14 14 BENEFITSCHALLENGES Reductions in Pay Potentially major cost reduction to help address trigger cut Could be made contingent on trigger cut Reduce impact of cuts to student access Reduce extent of layoffs Requires collective bargaining Impacts employee morale CSU employees have gone years without general salary increase General reductions in pay for faculty, staff and administrators

15 15 BENEFITSCHALLENGES Reductions in Enrollment Preserves quality for enrolled students Helps address structural deficit Wait-listing Fall 2013 is flexible way to help address impact of trigger on Diminishes access and turns away CSU-qualified applicants Savings require job losses for faculty, staff and administrators Loss of tuition revenue offsets roughly half of spending reduction Aligning student numbers with state funding

16 16 REVENUE ENHANCEMENT STRATEGIES Benefits and Challenges

17 17 BENEFITSCHALLENGES Addition of a Third Tier to Tuition Structure Provides fair access to a 15-unit course load for all students Will change student behavior and increase access to courses Students may graduate sooner by choice Could impede faster time to degree for some students Charging more for students taking more than 16 units

18 18 BENEFITSCHALLENGES Adoption of Incentive Fees Provides financial incentive for student performance and timely completion Frees seats for other students to have access to the CSU Enhanced counseling services for students Added fees for “super seniors”

19 19 BENEFITSCHALLENGES Adoption of Incentive Fees Fee starts with second repeat Provides financial incentive for student performance and timely completion Frees seats for other students Potential to affect retention of lower- performing students Added fees for multiple class repeats

20 20 BENEFITSCHALLENGES Increases in Master’s-level Tuition Fees Reflects higher cost of graduate programs In line with long- standing trustee policy Does not impact undergraduates CSU graduate enrollment already in slight decline Gradual change in graduate tuition fee relative to undergraduate, from current 123% to 150%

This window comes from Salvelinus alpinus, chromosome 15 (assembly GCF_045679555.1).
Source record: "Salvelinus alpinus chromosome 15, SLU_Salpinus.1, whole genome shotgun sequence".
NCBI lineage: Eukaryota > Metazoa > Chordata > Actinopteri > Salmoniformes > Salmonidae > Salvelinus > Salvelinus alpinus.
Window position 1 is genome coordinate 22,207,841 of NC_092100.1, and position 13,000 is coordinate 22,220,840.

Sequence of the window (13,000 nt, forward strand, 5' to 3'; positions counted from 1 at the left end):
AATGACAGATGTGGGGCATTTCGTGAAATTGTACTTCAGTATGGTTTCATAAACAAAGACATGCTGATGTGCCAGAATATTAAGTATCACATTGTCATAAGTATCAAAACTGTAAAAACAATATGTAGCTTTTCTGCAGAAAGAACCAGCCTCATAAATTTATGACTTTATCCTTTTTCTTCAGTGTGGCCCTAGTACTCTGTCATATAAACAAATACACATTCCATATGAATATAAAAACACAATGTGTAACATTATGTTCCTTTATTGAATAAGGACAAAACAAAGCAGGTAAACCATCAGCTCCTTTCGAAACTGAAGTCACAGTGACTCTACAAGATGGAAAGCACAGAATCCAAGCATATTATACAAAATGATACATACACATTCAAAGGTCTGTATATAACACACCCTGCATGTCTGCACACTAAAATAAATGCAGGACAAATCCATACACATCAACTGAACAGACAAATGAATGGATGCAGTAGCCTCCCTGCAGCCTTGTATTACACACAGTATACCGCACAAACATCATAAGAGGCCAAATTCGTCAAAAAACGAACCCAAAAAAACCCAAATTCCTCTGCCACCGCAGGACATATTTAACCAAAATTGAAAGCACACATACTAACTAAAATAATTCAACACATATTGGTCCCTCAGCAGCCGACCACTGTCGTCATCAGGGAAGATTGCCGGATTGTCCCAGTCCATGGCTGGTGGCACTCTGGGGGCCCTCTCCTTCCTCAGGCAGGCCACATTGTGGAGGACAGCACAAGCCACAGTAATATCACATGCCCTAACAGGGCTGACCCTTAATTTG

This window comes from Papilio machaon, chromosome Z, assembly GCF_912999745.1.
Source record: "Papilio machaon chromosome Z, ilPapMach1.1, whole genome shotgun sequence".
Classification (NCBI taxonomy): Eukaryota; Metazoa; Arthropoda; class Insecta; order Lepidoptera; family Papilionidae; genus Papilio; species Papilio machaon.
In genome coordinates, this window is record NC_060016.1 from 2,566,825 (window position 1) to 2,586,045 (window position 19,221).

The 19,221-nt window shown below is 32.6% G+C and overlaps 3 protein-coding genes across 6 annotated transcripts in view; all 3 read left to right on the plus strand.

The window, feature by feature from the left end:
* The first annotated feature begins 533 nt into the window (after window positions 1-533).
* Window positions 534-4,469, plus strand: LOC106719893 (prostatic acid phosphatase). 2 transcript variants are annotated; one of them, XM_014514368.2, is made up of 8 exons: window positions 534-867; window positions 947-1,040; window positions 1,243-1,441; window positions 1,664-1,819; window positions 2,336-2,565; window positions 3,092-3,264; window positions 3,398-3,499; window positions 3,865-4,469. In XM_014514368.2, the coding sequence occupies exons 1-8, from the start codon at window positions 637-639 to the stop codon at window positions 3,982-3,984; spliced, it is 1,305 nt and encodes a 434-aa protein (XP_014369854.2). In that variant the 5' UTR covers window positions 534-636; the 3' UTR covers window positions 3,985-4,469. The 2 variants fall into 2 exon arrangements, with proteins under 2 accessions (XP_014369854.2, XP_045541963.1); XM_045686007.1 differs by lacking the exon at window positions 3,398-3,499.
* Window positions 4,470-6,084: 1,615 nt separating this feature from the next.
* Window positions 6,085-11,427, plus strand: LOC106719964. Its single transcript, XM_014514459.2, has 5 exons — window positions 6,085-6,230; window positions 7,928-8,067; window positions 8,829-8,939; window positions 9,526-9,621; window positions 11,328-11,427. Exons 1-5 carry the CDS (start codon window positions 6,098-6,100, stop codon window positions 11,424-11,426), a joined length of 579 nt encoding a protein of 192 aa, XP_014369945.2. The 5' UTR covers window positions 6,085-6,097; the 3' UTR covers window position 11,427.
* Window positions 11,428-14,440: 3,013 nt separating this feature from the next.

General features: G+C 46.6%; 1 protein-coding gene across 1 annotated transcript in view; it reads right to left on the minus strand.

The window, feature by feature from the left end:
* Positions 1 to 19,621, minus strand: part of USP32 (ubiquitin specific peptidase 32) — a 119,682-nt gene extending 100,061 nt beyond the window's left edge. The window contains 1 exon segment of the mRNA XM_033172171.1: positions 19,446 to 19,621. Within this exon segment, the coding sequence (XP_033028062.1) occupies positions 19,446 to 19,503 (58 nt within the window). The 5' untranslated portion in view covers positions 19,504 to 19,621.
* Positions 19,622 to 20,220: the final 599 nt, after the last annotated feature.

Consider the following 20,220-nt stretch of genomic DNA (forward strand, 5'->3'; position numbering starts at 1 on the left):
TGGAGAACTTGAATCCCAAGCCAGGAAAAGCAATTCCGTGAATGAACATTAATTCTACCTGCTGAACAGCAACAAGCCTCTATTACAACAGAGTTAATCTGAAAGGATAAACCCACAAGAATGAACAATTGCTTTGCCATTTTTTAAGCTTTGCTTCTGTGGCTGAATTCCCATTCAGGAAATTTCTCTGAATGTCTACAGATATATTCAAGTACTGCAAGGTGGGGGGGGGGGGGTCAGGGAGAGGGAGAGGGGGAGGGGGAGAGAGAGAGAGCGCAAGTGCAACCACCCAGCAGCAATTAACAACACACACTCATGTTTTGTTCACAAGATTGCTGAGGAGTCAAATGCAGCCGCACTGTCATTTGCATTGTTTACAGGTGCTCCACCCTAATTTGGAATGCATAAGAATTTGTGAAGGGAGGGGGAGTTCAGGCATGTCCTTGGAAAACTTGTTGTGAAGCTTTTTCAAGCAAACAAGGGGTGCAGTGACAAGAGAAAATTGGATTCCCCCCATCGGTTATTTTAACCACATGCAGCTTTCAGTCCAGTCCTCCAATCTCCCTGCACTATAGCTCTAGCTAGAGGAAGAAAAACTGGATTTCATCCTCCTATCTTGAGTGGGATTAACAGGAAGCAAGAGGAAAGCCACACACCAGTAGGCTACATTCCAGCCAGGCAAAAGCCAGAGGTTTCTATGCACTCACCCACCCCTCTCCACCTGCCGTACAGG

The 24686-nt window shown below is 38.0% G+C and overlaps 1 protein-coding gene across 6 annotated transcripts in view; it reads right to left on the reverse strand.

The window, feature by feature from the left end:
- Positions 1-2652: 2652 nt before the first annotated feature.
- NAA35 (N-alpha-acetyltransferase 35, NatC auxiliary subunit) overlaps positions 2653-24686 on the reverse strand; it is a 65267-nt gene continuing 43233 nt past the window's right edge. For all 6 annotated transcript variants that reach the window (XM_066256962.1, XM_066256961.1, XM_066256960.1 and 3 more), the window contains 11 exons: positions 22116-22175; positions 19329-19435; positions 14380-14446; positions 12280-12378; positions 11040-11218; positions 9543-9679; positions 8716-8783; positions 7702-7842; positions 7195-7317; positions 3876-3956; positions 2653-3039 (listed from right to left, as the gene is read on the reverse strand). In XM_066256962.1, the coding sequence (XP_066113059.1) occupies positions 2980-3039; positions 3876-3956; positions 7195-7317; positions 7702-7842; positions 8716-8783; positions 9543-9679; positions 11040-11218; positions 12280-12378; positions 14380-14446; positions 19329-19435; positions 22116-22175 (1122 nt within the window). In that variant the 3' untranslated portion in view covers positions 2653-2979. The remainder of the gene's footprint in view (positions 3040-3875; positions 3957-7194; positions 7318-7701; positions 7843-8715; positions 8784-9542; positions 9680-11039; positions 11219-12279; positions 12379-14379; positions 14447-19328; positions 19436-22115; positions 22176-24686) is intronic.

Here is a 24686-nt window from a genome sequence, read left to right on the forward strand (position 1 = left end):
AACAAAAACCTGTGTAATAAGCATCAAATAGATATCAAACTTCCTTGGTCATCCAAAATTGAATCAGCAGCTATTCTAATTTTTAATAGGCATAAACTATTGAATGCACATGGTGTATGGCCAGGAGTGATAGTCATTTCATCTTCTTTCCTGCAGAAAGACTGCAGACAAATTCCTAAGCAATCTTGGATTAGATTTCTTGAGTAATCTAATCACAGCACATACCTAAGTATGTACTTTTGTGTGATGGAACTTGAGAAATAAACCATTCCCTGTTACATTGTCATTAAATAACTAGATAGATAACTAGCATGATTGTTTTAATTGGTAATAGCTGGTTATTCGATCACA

21 21 BENEFITSCHALLENGES Increases in Nonresident Tuition Revenue could be increased over several years by raising nonresident rates and/or enrollment Helps subsidize and preserve programs for California students Could make recruitment of these students more difficult Added resources from out-of-state and international students

22 22 BENEFITSCHALLENGES Variation of Tuition Rates by Campus Added resources for instruction and student services at all campuses May reduce enrollment pressure on highly impacted campuses Could penalize “place- bound” students in regions with high-cost and high- demand campuses Could create sense of inequity; resistance to paying more while revenues shared with other campuses Creating “market demand” tuition rates, sharing revenue across system

23 23 UNDERSTANDING THE TRADE-OFFS

24 24 CSU’s Budget Dilemma CSU’s budget dilemma has two parts: Ongoing structural deficits from prior state cuts Possible $200 million trigger cut Structural deficits must be resolved over time, even if trigger cut avoided Some options lend themselves to addressing structural deficits; others better suited to address trigger cut Trigger cut poses the most difficult trade-offs

25 25 Key Aspects of the Trigger Cut The trigger cut is a contingency; therefore options to address it can be made contingent on the trigger being “pulled” However, if trigger pulled, CSU will have lost 39 % of its state support, and austerity for CSU will likely endure for several years Large dollar reductions needed to add to $200 million No single option can produce $200 million; it must be a “mix” of multiple options Options that can address trigger are all difficult and require sacrifices

26 26 Understanding the Trade-offs 85 % of CSU Operating Fund expenditures are for salaries and benefits of faculty and staff Thus, if $200 million must be addressed entirely by spending reductions, then in one form or another the cuts must involve reduced spending on CSU’s payroll Enrollment reductions only reduce spending by reducing the number of faculty, staff and administrators employed Enrollment reductions can be moderated, but only through difficult trade-offs that reduce payroll spending in other ways and in large amounts

27 27 Comments and Questions? A copy of this webcast will be posted at: /presentations-communications/1112- sbac-announcement.shtml